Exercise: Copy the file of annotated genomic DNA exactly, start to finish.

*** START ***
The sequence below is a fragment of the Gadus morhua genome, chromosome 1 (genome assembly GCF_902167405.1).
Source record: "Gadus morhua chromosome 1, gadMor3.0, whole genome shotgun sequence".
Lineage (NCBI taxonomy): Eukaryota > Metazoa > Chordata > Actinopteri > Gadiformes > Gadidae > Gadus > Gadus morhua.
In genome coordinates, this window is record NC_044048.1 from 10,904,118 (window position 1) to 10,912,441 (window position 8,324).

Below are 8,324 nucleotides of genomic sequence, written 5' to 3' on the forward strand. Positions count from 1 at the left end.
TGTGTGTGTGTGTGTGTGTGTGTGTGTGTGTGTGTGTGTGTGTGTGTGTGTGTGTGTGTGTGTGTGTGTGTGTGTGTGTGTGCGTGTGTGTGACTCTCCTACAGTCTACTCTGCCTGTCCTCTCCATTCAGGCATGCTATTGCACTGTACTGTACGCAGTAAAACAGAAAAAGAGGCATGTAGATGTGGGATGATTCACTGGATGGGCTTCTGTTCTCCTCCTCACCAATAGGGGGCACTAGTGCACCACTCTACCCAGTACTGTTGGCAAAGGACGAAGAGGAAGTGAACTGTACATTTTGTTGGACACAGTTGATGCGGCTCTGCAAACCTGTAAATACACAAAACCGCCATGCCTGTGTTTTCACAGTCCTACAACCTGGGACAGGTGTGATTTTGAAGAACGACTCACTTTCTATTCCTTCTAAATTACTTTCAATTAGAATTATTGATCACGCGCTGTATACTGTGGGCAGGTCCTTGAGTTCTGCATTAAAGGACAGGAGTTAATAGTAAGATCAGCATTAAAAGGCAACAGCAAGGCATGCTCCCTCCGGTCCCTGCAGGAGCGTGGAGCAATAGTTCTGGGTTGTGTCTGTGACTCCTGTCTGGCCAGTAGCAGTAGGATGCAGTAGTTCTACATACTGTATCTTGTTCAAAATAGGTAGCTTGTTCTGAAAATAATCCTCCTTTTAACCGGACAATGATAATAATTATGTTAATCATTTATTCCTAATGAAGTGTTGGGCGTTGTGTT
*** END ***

The sequence below is a fragment of the Gadus morhua genome, chromosome 1 (genome assembly GCF_902167405.1).
Source record: "Gadus morhua chromosome 1, gadMor3.0, whole genome shotgun sequence".
Lineage (NCBI taxonomy): Eukaryota > Metazoa > Chordata > Actinopteri > Gadiformes > Gadidae > Gadus > Gadus morhua.
In genome coordinates, this window is record NC_044048.1 from 10,904,118 (window position 1) to 10,912,441 (window position 8,324).

Below are 8,324 nucleotides of genomic sequence, written 5' to 3' on the forward strand. Positions count from 1 at the left end.
TGTGTGTGTGTGTGTGTGTGTGTGTGTGTGTGTGTGTGTGTGTGTGTGTGTGTGTGTGTGTGTGTGTGTGTGTGTGTGTGTGCGTGTGTGTGACTCTCCTACAGTCTACTCTGCCTGTCCTCTCCATTCAGGCATGCTATTGCACTGTACTGTACGCAGTAAAACAGAAAAAGAGGCATGTAGATGTGGGATGATTCACTGGATGGGCTTCTGTTCTCCTCCTCACCAATAGGGGGCACTAGTGCACCACTCTACCCAGTACTGTTGGCAAAGGACGAAGAGGAAGTGAACTGTACATTTTGTTGGACACAGTTGATGCGGCTCTGCAAACCTGTAAATACACAAAACCGCCATGCCTGTGTTTTCACAGTCCTACAACCTGGGACAGGTGTGATTTTGAAGAACGACTCACTTTCTATTCCTTCTAAATTACTTTCAATTAGAATTATTGATCACGCGCTGTATACTGTGGGCAGGTCCTTGAGTTCTGCATTAAAGGACAGGAGTTAATAGTAAGATCAGCATTAAAAGGCAACAGCAAGGCATGCTCCCTCCGGTCCCTGCAGGAGCGTGGAGCAATAGTTCTGGGTTGTGTCTGTGACTCCTGTCTGGCCAGTAGCAGTAGGATGCAGTAGTTCTACATACTGTATCTTGTTCAAAATAGGTAGCTTGTTCTGAAAATAATCCTCCTTTTAACCGGACAATGATAATAATTATGTTAATCATTTATTCCTAATGAAGTGTTGGGCGTTGTGTT